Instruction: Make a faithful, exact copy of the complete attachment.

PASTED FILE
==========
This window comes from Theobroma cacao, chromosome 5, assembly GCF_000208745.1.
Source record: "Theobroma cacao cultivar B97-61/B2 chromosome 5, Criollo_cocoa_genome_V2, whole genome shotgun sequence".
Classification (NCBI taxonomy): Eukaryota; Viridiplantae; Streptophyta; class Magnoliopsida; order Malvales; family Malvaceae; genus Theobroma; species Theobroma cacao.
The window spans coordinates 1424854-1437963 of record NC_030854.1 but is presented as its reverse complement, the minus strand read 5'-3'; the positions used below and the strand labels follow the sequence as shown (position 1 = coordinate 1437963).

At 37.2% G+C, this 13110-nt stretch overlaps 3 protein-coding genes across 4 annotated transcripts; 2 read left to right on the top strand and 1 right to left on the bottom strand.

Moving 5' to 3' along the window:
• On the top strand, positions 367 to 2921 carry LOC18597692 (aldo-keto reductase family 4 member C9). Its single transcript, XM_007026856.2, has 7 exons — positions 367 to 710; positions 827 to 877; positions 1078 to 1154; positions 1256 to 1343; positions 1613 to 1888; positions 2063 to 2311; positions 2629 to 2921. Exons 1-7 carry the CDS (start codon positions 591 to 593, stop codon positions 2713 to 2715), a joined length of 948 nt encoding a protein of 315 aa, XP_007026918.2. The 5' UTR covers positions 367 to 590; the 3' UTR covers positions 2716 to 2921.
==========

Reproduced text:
This window comes from Theobroma cacao, chromosome 5, assembly GCF_000208745.1.
Source record: "Theobroma cacao cultivar B97-61/B2 chromosome 5, Criollo_cocoa_genome_V2, whole genome shotgun sequence".
Classification (NCBI taxonomy): Eukaryota; Viridiplantae; Streptophyta; class Magnoliopsida; order Malvales; family Malvaceae; genus Theobroma; species Theobroma cacao.
The window spans coordinates 1424854-1437963 of record NC_030854.1 but is presented as its reverse complement, the minus strand read 5'-3'; the positions used below and the strand labels follow the sequence as shown (position 1 = coordinate 1437963).

At 37.2% G+C, this 13110-nt stretch overlaps 3 protein-coding genes across 4 annotated transcripts; 2 read left to right on the top strand and 1 right to left on the bottom strand.

Moving 5' to 3' along the window:
• On the top strand, positions 367 to 2921 carry LOC18597692 (aldo-keto reductase family 4 member C9). Its single transcript, XM_007026856.2, has 7 exons — positions 367 to 710; positions 827 to 877; positions 1078 to 1154; positions 1256 to 1343; positions 1613 to 1888; positions 2063 to 2311; positions 2629 to 2921. Exons 1-7 carry the CDS (start codon positions 591 to 593, stop codon positions 2713 to 2715), a joined length of 948 nt encoding a protein of 315 aa, XP_007026918.2. The 5' UTR covers positions 367 to 590; the 3' UTR covers positions 2716 to 2921.